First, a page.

It is also interesting to read “Who I Am” by Townshend and Ray Davies “Americana.” The Pete book is very much grand in its scope of The Who’s history, but I found it lacking a certain amount of feeling or details of people around him at the time.  On the other hand, Ray’s book is filled with insightful and detailed observations of the world around him.   The Who is great, and Townshend is a fantastic songwriter, but Ray Davies strikes me more of a skillful artist to my liking.  He’s in the same league as his fellow British writers such as Noel Coward, Alan Bennett, and perhaps Morrissey.  Hearing The Kinks’ classic “Village Green Preservation Society,” one can practically smell the British town or countryside off the vinyl record.  The observation of that world is pictorially clear, and you can taste the English tea and the seasons off that album.  In something like “Tommy” or “Quadrophenia” one gets the huge scope of one’s life, but again, it lacks specific details.



As I mentioned in a previous post, I’m a huge Osamu Dazai fan, due to his attention to a specific environment,  and when I read or listen to a Ray Davies song, I get the same charge out of it, as reading Dazai. I know my limits, and I will never be as good as those writers, but still, I try to reach up to the stars, and will settle for a rooftop at the very least.   We all have choices to make, and it is important to engage into that precise choice.  Commitment is very imperative, and to follow through that journey, wherever it may take us, is part of the adventure, and not fully the destination.  I often admired (but not loved) the poetry of Paul Élaurd, due to its sweeping brush-strokes of a time that must have been difficult for him and the whole of Europe between the world wars and dealing with the Nazi occupation of France.  Nevertheless, what was touching in his work was his intense, perhaps even obsessive, love for his wife, Nusch, who I know little about, but I do know that she served the poet as a muse of sorts.  So yes, one gets the big picture of his work, but in the end I know a little about his inspiration.  A poet can do many things, but for me, I like the poet who sees the world as it is mapped out, and put their stamp on that world as they see it.   A lack of detail can make the work seem lazy, and it is difficult as a writer to fulfill that vision that is a clear picture of one’s subject matter, whatever that maybe.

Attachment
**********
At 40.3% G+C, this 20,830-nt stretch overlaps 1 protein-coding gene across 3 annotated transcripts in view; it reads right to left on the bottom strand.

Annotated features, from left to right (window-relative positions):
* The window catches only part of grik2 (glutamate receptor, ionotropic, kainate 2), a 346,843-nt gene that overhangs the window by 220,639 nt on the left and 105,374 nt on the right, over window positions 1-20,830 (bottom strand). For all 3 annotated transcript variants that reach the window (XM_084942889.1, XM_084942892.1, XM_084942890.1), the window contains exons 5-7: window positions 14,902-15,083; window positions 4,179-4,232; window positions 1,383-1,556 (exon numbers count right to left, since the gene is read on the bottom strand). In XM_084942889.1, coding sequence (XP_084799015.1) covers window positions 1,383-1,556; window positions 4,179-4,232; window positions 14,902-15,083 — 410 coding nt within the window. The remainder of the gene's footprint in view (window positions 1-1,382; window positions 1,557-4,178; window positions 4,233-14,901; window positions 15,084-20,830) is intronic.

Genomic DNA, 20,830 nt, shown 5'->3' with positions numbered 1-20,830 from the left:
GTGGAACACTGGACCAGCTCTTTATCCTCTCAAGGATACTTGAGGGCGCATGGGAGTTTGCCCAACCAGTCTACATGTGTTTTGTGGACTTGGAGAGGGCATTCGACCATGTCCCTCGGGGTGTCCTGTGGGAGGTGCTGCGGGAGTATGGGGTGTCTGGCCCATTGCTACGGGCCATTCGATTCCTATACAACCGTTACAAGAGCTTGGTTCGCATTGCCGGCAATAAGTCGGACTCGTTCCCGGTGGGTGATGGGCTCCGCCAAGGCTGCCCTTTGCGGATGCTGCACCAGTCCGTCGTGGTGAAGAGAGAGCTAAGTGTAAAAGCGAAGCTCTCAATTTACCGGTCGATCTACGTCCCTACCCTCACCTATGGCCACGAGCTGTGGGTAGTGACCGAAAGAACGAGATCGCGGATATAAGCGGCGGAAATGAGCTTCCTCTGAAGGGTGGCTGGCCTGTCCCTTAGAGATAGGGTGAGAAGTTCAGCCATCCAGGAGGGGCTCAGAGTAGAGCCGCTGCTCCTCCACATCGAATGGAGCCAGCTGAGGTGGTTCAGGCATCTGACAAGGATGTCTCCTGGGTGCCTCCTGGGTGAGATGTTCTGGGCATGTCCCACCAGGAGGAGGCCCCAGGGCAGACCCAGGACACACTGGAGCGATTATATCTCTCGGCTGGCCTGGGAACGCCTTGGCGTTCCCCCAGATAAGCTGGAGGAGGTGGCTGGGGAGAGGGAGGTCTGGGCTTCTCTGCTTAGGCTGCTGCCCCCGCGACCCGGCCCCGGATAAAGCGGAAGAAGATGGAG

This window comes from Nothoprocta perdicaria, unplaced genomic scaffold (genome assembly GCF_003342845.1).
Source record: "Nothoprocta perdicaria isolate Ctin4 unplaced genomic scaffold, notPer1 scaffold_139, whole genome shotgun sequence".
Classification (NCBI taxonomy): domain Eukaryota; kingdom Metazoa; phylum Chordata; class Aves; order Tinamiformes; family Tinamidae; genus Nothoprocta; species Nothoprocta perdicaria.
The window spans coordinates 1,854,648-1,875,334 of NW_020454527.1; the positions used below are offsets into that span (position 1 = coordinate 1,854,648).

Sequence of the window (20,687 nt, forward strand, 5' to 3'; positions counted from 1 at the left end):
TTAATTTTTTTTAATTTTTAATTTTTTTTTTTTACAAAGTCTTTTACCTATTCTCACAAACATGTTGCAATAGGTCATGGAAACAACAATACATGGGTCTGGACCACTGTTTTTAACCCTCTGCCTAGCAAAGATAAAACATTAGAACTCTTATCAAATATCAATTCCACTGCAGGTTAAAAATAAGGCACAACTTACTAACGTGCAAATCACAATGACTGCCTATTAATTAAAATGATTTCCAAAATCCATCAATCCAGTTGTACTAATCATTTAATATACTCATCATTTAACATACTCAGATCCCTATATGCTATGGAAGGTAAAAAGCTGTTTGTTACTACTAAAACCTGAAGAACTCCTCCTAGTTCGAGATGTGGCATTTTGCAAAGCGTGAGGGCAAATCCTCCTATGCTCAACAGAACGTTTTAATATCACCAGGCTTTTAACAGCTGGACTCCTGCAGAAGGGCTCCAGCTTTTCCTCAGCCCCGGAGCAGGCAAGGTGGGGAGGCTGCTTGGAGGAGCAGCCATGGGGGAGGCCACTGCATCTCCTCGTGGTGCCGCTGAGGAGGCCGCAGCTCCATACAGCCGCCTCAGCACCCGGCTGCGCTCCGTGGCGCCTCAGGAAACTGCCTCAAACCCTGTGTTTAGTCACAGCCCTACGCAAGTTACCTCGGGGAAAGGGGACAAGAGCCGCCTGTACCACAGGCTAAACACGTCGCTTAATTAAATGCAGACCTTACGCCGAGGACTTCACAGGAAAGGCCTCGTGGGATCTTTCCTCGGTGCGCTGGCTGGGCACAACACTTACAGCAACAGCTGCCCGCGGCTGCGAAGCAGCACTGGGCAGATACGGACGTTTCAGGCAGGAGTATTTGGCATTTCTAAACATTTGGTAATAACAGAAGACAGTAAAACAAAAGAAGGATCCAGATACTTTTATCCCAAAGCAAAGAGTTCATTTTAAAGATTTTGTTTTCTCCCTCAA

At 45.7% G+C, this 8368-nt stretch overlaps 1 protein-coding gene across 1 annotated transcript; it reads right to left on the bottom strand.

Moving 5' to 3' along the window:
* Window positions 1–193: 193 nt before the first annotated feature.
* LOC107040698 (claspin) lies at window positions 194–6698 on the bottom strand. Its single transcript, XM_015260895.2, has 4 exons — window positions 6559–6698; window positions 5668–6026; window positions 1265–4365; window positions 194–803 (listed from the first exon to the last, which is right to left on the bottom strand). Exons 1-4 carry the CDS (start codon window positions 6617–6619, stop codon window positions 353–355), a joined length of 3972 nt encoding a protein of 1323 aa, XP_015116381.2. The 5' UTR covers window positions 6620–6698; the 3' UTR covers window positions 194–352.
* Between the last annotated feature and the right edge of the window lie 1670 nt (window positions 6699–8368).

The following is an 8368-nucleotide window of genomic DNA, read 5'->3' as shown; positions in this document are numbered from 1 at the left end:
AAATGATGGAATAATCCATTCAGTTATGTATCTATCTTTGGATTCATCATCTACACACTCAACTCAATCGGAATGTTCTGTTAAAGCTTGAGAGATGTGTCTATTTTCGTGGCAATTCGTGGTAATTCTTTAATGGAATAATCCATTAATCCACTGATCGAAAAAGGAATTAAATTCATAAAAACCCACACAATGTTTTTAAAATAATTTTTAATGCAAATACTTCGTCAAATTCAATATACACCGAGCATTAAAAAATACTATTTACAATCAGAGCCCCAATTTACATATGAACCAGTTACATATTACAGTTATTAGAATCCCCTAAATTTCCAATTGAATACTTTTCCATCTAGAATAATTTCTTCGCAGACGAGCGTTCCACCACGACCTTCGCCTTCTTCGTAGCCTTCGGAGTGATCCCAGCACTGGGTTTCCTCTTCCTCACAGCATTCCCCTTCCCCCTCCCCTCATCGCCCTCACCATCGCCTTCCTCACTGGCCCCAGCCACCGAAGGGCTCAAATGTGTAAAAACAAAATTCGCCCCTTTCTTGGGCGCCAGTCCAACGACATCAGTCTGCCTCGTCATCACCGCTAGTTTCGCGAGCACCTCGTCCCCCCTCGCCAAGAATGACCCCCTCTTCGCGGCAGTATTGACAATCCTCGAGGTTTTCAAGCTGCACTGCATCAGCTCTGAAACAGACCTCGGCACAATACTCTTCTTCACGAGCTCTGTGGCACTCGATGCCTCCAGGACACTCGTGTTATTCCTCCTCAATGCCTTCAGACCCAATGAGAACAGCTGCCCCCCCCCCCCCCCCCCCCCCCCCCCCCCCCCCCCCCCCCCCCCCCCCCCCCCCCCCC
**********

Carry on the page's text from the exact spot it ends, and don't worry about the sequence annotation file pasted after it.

I cannot make comments on the whole world, but perhaps if I focus on the little things around me, one can gather enough information, or even a feeling, that can somehow be of some interest to a reader.  Then again, who knows?
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Kids Read Comics

Representing today & tomorrow for teen & adult readers at the Ann Arbor District Library’s Kids Read Comics festival — really fun to be back in the library I grew up using. If you’re in or near Ann Arbor, come say hi!

image

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Photo



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Jean-Paul Sartre

beauvoir-sartre-550We are condemned to be free.
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File X (32)

lee x thumbChristopher Lee's 'X' Certificate (1975)
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holyfrittata: Some nail art thoughts since I might go do them…



holyfrittata:

Some nail art thoughts since I might go do them this weekend…

The last two are from ulisesfarinas's judge helm and Foley Fox from the IDW MC2 series.

I’m such a dork

Day. Made.

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benjoyment: My latest invention!  Post-It Nopes! 



benjoyment:

My latest invention!  Post-It Nopes

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June 20, 2014



June 20, 2014

Rarely, have I ever been disappointed with a record that was produced by Mickie Most.  I’m intrigued by not only the artist who made the record, but also the person, in other words, the wizard, behind the curtain that pulls all the levers and pushes the buttons.  Mickie Most had the vision thing down, and the entire 1960s and most of the 1970s he was quite the visionary.  I was around 15-years old, and I found myself in London, wanting to make a record.  I was in a teenage band, but I wanted to go beyond our Led Zeppelin obsession and make a really heavy commercial rock single.  At the time, I had heard rumors that while producing The Yardbirds’ “Little Games” album he insisted that all the songs be around the three minute mark, and this was the era when musicians wanted to expand their song length.  Most, at heart, only loved the 45 rpm single, and therefore that is the reason why I love Mickie Most.  I wrote a song called “Can the Ass That I'm ” and I had the opportunity to audition the record in front of Mickie Most.  He liked it, and I told him right off, that I too believe in the power of a single that is under three minutes.  He smiled when I told that, and he organized a session for me for later that week.